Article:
• $2 million (one-time) $1 million (ongoing) – Utah Water Ways (H.B. 307)

  • $1.8 million – Digital Lakebed Topography of Great Salt Lake and Bear Lake

Education

Funding education has been and will continue to be a top priority for the Utah Legislature. The Legislature passed significant funding for education during the 2023 General Session.

This year, the Legislature appropriated $15 billion to public education and education programs, more than half of the state budget, and increased the WPU by 13% in ongoing funds and 18.5% in one-time funds.

The funding included teacher salary raises, all-day kindergarten, educator preparation and collaboration, school safety, teen centers and online education programs.

Budget Highlights for Public Education:

  • $440.6 million – Public Education Stabilization Account Available

  • $239 million – Funding for Teacher Salaries and Optional Education Opportunities (H.B. 215)

  • $236 million – 6% WPU increase (includes base budget increase of $132 million)

  • $92 million – Permanent State School Fund

  • $64 million – Educator Preparation and Collaboration Time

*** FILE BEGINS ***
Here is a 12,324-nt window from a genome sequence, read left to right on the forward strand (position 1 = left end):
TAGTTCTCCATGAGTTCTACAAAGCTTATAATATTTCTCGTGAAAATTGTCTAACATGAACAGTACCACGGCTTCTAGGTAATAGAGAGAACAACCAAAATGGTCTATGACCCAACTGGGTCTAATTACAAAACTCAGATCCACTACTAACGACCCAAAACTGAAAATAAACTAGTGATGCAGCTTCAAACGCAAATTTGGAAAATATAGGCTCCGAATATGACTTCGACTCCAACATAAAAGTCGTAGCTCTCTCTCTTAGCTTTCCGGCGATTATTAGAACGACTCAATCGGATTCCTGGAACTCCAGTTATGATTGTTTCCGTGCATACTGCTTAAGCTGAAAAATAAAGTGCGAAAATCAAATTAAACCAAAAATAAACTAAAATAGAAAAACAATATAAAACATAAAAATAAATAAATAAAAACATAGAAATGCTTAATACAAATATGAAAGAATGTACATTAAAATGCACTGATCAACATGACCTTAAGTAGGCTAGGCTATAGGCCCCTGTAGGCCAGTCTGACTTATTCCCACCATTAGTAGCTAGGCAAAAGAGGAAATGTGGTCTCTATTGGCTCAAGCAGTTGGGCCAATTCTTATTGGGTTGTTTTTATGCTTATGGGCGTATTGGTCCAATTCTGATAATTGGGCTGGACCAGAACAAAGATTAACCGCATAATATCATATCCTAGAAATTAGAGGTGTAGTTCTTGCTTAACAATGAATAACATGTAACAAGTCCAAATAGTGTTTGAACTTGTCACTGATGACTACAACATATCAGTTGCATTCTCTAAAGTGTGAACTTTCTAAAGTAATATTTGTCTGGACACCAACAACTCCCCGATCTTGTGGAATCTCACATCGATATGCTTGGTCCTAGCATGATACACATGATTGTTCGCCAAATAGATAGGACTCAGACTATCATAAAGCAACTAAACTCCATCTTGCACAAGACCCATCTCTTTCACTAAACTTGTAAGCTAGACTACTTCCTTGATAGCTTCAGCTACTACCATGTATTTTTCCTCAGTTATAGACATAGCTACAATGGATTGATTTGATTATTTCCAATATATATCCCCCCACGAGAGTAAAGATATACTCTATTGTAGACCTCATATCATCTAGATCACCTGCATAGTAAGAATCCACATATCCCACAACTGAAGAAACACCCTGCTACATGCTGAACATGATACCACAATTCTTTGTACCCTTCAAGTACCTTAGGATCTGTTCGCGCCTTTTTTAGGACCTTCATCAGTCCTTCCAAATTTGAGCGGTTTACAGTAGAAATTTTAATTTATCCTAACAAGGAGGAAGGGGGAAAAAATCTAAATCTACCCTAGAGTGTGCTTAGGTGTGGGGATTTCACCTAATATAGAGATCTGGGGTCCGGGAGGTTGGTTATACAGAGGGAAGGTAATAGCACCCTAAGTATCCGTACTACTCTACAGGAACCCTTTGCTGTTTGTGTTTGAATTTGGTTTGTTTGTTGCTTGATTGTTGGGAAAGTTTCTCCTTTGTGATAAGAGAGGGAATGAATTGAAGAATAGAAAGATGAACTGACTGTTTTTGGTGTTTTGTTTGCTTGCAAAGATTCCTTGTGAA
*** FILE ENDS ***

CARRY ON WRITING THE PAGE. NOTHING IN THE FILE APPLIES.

• $50 million – Small School Critical Capital Needs Fund

  • $30 million – Flexible Funding WPU Distribution to 4th-6th Class County Schools

  • $25 million (ongoing) and $586,500 (one-time) – At-Risk Students WPU Weighting Increase

  • $17.9 million (ongoing) and $16.5 million (one-time) – Educator Salary Amendments (S.B. 183)

Budget Highlights for Education Programs:

  • $75 million – Flexible School Safety, Physical Facility, & Capital Needs

  • $64 million – Educator Preparation and Collaboration Time

  • $25 million – Optional Full-day Kindergarten Expansion

  • $15 million – Teen Centers for Students Experiencing Homelessness

  • $7.1 million – Grow Your Own Teacher and Counselor Pipeline

  • $6 million – Pupil Transportation

  • $1.69 million – Statewide Online Education Program Amendments - (S.B. 45)

  • $1.2 million – First Lady's initiative to “Show Up for Teachers”

Affordable Housing & Homelessness